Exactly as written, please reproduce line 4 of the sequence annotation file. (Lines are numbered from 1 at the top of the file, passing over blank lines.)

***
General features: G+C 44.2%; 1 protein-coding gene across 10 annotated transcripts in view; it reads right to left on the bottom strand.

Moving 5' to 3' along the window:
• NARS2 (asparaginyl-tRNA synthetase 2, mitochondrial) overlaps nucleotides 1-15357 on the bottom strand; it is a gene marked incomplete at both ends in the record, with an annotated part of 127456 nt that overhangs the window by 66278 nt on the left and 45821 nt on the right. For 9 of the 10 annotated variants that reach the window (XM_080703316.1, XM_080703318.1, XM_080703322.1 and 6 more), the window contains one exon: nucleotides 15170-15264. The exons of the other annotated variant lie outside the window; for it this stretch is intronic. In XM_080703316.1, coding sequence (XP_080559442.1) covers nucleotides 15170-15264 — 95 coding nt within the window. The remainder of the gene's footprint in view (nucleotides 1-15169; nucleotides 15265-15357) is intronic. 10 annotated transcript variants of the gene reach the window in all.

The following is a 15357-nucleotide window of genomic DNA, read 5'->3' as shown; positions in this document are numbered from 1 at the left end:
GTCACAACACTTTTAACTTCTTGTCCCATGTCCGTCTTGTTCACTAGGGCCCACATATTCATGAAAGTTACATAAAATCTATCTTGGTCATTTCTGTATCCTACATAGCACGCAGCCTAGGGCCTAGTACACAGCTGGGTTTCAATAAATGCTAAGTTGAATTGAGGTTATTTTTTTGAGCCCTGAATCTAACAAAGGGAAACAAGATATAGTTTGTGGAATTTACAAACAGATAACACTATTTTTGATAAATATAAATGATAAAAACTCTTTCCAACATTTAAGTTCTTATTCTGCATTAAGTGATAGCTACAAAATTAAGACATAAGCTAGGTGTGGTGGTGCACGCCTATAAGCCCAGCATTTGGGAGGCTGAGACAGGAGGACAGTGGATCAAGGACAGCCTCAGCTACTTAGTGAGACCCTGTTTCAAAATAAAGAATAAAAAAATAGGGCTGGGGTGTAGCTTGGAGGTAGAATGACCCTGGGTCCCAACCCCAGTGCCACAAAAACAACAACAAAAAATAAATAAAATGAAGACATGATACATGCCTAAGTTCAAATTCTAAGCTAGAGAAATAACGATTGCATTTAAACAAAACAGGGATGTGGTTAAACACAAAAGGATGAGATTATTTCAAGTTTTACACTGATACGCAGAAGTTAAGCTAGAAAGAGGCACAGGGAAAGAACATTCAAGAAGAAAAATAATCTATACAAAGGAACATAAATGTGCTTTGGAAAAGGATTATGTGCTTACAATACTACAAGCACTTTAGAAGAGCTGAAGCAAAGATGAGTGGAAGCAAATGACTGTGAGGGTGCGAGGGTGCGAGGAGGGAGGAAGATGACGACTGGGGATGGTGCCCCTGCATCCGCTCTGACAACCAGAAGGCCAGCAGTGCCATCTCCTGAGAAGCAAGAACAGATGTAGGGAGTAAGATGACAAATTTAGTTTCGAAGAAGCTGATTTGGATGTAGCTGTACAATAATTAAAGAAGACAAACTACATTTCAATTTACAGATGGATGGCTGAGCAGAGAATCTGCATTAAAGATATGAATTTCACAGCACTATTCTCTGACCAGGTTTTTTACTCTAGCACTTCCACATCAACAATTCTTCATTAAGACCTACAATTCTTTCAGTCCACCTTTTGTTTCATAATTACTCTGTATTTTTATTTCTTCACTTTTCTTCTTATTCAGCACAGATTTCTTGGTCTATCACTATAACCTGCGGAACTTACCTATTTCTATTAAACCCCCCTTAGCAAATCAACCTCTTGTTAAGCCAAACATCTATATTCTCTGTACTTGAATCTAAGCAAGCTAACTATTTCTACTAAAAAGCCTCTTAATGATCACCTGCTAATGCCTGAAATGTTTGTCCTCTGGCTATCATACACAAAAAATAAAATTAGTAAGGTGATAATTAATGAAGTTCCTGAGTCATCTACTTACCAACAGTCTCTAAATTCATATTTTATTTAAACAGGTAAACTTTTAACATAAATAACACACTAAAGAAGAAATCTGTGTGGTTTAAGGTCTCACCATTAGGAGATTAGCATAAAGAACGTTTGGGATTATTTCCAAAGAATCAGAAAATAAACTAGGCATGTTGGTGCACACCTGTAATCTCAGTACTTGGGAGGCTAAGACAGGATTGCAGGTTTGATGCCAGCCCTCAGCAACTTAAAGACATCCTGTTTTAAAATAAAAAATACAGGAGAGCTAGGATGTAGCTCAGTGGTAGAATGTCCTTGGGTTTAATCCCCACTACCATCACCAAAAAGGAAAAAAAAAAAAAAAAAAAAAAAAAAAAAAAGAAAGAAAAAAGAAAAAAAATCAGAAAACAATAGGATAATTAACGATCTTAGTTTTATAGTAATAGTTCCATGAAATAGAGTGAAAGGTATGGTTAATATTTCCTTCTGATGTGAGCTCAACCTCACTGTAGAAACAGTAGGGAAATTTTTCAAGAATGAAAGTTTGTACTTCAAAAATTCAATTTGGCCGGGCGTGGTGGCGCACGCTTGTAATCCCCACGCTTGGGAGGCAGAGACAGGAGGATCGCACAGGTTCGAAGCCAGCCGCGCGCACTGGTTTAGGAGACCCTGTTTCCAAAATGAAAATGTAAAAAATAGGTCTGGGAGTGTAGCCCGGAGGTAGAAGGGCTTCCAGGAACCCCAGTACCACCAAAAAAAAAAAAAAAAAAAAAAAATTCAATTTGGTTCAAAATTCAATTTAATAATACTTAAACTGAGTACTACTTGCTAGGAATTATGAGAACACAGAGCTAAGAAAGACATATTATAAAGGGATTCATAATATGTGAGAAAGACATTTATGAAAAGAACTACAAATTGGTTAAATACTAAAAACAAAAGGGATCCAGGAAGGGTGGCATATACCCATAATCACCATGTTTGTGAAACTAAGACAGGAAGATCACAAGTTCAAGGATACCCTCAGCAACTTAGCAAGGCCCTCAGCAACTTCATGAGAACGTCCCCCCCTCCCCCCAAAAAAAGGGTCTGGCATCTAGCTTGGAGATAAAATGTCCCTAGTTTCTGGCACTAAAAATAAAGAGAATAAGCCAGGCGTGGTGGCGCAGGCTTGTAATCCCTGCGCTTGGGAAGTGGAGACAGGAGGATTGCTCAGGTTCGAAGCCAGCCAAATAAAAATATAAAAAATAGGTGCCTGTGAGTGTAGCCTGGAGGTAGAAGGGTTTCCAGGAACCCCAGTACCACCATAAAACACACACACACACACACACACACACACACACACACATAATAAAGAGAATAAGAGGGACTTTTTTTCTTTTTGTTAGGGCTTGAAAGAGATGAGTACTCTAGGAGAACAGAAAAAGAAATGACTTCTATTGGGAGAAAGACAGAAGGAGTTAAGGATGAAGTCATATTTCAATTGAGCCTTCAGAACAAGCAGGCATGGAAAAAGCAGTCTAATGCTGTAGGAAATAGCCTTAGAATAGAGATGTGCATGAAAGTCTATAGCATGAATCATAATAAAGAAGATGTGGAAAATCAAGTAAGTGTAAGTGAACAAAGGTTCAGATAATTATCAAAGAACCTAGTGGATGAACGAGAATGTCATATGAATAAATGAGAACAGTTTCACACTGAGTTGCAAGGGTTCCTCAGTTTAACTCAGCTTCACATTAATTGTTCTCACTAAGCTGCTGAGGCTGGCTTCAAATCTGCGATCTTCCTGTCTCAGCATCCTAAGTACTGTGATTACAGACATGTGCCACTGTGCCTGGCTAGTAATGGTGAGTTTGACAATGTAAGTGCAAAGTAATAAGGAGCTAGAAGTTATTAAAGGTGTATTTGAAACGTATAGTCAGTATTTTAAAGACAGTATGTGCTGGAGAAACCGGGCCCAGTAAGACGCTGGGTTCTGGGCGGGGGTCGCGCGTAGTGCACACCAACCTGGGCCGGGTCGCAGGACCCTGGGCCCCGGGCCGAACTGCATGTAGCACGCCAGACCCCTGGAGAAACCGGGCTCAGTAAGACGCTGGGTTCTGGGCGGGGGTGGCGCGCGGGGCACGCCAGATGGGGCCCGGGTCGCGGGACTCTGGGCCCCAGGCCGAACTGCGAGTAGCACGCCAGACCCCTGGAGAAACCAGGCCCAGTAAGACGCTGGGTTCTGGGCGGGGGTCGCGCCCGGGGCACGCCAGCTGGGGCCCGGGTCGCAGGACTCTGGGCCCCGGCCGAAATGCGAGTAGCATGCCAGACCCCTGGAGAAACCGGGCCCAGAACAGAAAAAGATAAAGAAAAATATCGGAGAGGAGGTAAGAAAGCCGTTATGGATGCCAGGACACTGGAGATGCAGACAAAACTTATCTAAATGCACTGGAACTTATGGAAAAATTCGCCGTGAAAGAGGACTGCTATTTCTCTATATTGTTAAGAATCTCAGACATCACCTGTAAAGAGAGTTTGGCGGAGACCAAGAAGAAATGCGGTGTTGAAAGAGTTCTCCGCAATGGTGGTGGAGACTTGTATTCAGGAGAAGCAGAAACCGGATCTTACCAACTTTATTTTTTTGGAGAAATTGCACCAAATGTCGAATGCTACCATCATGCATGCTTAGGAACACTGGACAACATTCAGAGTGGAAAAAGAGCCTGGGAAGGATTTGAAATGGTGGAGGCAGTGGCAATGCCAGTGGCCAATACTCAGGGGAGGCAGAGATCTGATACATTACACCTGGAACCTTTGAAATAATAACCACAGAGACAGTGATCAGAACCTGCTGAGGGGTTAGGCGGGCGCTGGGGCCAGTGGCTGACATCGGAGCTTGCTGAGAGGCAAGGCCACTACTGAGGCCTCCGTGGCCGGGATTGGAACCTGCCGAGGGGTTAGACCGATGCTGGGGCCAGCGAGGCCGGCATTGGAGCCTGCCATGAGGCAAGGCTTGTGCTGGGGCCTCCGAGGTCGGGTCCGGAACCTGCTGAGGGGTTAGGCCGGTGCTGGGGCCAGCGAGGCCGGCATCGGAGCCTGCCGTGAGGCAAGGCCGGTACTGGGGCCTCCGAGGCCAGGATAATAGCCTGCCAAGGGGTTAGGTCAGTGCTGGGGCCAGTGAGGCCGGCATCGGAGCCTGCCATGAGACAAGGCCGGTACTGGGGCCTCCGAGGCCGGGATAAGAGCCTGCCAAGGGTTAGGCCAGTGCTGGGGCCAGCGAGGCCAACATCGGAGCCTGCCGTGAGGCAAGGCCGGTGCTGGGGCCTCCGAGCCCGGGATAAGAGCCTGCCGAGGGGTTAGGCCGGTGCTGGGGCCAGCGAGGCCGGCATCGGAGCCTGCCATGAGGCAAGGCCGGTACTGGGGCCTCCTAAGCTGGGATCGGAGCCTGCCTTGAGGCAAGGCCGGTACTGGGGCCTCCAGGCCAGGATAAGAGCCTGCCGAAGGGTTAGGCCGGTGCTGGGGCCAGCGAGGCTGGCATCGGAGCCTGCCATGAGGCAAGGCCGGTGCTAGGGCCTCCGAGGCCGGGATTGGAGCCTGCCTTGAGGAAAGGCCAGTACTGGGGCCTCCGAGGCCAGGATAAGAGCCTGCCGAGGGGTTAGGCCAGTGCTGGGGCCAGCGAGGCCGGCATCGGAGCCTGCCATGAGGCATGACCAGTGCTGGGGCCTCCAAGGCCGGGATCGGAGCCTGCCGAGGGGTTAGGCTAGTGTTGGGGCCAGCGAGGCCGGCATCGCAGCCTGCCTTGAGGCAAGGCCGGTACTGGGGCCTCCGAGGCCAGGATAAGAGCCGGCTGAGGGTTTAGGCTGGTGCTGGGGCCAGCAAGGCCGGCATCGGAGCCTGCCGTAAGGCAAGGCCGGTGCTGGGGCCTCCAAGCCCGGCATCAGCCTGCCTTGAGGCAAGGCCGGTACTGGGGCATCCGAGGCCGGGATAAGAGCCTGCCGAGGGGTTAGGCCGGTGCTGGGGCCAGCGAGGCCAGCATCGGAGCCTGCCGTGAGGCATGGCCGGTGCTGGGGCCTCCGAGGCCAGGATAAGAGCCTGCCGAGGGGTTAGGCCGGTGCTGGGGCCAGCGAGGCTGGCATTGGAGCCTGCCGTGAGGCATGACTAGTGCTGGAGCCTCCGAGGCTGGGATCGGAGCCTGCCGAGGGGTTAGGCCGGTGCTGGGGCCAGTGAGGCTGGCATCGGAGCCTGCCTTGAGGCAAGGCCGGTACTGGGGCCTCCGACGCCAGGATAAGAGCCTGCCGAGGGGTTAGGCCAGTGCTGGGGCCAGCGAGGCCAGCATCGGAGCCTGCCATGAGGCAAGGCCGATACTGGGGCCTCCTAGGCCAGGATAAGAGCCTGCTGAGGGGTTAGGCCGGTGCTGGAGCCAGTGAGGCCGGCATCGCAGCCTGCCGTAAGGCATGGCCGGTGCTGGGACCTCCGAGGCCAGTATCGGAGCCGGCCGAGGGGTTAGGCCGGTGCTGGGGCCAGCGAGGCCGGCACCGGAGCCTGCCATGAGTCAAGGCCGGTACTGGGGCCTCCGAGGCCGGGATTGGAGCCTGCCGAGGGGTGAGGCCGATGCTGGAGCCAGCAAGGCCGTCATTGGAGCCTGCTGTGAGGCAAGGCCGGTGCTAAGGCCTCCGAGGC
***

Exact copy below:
The following is a 15357-nucleotide window of genomic DNA, read 5'->3' as shown; positions in this document are numbered from 1 at the left end: